Tackling homelessness in Belfast

A new approach to helping homeless people with complex needs shows promise but requires significant investment and multi-agency support if it is to reach its potential


Image: Istock

Nicola McCrudden

CEO, Homeless Connect

For several years now, Belfast has been trying to work out the best approach to support people experiencing chronic homelessness in the city centre and the surrounding neighbourhoods. Many of these individuals have complex needs arising from addictions, challenges with mental health and past traumatic experiences.

It is well known and amply attested to that it can be challenging to effectively support individuals who find themselves in this situation. Chronic homelessness has a wide variety of different causes and this requires a range of responses from a host of different services.

While many services do superb work in supporting those experiencing chronic homelessness, unfortunately in some cases individuals are unable to get access to the services they need at the right time and in the right place. Tragically, this can lead to damaging outcomes for people in this situation and can even, as has been evident in Belfast this summer, lead some to lose their lives.

New approach needed

There is recognition in Belfast that a new approach is needed to improve the support given to this group of people. Statutory agencies working in Belfast decided to seek to introduce a tailored version of the Complex Lives model developed in Doncaster in the mid-2010s.

The Complex Lives model is a whole-system approach focused on people experiencing chronic homelessness. The essence of Complex Lives is seeking to improve collaborative working between statutory services and charities, so as to provide the right support to people who need it at the right time and in the right place. In Doncaster, this involved:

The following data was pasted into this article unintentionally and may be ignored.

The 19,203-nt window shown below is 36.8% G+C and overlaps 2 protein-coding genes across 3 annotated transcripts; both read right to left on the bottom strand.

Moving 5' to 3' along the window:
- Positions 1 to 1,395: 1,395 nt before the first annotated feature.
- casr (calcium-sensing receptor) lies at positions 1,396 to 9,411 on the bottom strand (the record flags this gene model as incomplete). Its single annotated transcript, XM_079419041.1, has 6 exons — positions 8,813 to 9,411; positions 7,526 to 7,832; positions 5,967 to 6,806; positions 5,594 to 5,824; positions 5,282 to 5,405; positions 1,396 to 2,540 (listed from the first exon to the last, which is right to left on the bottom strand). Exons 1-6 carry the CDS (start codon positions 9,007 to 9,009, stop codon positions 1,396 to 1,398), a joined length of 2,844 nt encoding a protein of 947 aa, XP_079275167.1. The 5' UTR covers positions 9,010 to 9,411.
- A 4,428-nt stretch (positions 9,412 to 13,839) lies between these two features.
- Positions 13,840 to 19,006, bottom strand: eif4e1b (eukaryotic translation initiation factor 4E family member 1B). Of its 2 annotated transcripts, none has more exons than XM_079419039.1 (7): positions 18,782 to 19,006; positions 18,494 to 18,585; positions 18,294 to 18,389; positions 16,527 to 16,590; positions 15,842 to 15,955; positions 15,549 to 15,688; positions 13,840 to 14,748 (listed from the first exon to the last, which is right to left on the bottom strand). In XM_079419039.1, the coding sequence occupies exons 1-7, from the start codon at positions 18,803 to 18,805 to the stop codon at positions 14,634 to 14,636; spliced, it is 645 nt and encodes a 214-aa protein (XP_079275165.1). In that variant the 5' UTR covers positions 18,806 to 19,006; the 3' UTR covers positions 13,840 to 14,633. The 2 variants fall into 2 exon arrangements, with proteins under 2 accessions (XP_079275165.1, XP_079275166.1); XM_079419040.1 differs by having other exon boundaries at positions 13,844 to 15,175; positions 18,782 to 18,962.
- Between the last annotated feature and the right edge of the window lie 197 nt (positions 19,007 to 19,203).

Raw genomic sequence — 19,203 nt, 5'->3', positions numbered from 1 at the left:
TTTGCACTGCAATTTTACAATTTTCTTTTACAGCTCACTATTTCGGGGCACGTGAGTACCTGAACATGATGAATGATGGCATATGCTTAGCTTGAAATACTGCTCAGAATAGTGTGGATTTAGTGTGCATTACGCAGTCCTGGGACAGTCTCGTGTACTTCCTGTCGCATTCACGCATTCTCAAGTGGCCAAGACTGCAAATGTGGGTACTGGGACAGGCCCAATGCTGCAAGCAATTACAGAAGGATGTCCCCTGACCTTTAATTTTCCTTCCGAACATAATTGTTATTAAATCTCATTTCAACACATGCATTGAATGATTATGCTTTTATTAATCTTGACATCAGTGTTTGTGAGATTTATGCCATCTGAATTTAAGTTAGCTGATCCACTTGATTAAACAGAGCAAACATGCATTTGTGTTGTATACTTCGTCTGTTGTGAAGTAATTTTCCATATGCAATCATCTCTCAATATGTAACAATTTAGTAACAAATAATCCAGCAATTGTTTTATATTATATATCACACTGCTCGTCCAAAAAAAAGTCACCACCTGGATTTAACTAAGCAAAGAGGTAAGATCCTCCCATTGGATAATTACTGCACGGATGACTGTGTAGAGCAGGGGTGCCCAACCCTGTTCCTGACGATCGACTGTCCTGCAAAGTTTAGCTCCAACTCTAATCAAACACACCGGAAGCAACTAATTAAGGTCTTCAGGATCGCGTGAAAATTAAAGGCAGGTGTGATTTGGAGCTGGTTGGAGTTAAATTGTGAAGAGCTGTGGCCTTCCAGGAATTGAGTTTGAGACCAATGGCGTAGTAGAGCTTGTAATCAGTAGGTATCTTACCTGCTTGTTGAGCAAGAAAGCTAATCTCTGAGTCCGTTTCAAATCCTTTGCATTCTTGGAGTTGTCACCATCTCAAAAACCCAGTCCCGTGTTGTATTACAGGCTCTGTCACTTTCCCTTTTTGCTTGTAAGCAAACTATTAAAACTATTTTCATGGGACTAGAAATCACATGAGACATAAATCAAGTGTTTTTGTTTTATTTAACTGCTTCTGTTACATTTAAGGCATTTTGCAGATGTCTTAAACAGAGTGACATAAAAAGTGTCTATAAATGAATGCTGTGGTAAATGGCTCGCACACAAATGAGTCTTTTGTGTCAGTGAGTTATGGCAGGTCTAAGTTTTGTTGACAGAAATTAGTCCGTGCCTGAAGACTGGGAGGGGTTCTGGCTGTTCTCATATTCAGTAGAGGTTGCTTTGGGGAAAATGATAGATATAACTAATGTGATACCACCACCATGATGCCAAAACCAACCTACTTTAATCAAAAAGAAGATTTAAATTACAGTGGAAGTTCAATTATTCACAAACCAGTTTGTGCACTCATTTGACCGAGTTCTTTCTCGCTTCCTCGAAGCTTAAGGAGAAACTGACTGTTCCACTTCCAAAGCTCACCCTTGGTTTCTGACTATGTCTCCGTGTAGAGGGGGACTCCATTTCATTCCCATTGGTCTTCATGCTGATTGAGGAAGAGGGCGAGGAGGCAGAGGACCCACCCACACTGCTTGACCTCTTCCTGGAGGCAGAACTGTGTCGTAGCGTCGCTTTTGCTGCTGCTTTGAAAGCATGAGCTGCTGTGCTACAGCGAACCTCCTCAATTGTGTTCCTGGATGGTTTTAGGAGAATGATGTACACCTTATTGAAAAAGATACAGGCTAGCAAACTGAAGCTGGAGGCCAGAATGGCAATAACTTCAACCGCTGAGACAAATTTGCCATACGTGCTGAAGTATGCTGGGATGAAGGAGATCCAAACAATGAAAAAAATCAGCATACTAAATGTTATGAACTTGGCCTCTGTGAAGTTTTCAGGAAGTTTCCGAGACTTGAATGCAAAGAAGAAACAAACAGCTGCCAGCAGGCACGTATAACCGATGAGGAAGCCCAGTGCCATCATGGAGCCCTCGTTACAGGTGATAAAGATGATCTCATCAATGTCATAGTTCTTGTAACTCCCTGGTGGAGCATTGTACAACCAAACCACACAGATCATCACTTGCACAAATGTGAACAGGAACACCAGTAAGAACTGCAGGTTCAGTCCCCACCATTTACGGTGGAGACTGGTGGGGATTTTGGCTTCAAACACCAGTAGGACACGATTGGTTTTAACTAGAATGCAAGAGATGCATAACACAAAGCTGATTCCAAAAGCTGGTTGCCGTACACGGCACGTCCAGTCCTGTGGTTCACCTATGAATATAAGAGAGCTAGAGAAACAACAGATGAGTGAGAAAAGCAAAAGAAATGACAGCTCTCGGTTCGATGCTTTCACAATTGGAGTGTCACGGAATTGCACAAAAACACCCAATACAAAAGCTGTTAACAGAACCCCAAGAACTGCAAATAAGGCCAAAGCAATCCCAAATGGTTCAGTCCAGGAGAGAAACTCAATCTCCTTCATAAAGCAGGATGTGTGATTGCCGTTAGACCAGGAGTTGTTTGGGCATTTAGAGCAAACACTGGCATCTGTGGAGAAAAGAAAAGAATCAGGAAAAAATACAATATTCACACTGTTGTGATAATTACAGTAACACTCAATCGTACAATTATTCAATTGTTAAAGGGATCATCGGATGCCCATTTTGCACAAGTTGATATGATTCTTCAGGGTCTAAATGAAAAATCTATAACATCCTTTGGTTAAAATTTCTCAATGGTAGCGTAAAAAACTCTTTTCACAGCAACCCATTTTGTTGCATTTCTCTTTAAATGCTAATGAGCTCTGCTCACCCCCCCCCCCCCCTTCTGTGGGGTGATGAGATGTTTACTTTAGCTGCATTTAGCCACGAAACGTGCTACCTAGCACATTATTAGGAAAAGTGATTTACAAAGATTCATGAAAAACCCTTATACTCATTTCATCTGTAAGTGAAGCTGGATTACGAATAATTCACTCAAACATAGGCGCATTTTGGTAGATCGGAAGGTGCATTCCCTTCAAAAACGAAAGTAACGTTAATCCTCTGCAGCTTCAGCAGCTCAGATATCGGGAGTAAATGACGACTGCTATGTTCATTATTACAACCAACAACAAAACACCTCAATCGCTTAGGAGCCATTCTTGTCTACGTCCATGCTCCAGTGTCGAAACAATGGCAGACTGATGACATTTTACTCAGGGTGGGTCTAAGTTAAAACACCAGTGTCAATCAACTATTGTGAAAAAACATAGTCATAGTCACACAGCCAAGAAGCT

• The introduction of more joint commissioning of services
  • Moves to better integrate services
  • The use of a single case management system
  • Changes to governance to increase accountability

This approach has borne fruit, with notable falls in the number of rough sleepers (from 67 in summer 2018 to 16 in 2020) and improved outcomes for those who use substances.

Working with consultant Chris Marsh – who played a central role in the development of the Complex Lives model in Doncaster – efforts have been made to introduce the model in Belfast. This involved prototyping the different elements of the model before seeking to roll it out more widely.

Belfast thinking

In October 2021, a multi-disciplinary team was set up including representatives from statutory agencies working in health, justice and housing.

In addition, there were charities working on the frontline which are currently commissioned to provide support and outreach to individuals experiencing homelessness.

There has been a clear acknowledgement from the outset that responding to chronic homelessness is not solely a housing issue, but requires the active intervention of those working in the health and justice systems as well.

The focus of the team has been on how best to collaborate to provide effective support to a cohort of more than 100 individuals who are experiencing chronic homelessness in Belfast.

“It is widely acknowledged that the introduction of this approach has had a positive impact, particularly in terms of the co-ordination of services. However, significant challenges remain.”

Positive impact

At the time of writing, it is widely acknowledged that the introduction of this approach has had a positive impact, particularly in terms of the co-ordination of services. However, significant challenges remain. If this approach is to bear fruit in the medium to long term in reducing the level of chronic homelessness in Belfast, it must be properly funded. Improving co-ordination is indeed vital; however, you need to have the services in place to co-ordinate in the first place.

Homeless Connect is foursquare behind the implementation of Complex Lives in Belfast. It has the potential to make a positive difference. However, having the right plan is not enough. Effective implementation, which is only possible with investment and buy-in from all levels of government, will be crucial.

This will be an investment in the lives of scores of people, with a strong chance of significantly reducing chronic homelessness and rough sleeping in Belfast for good.

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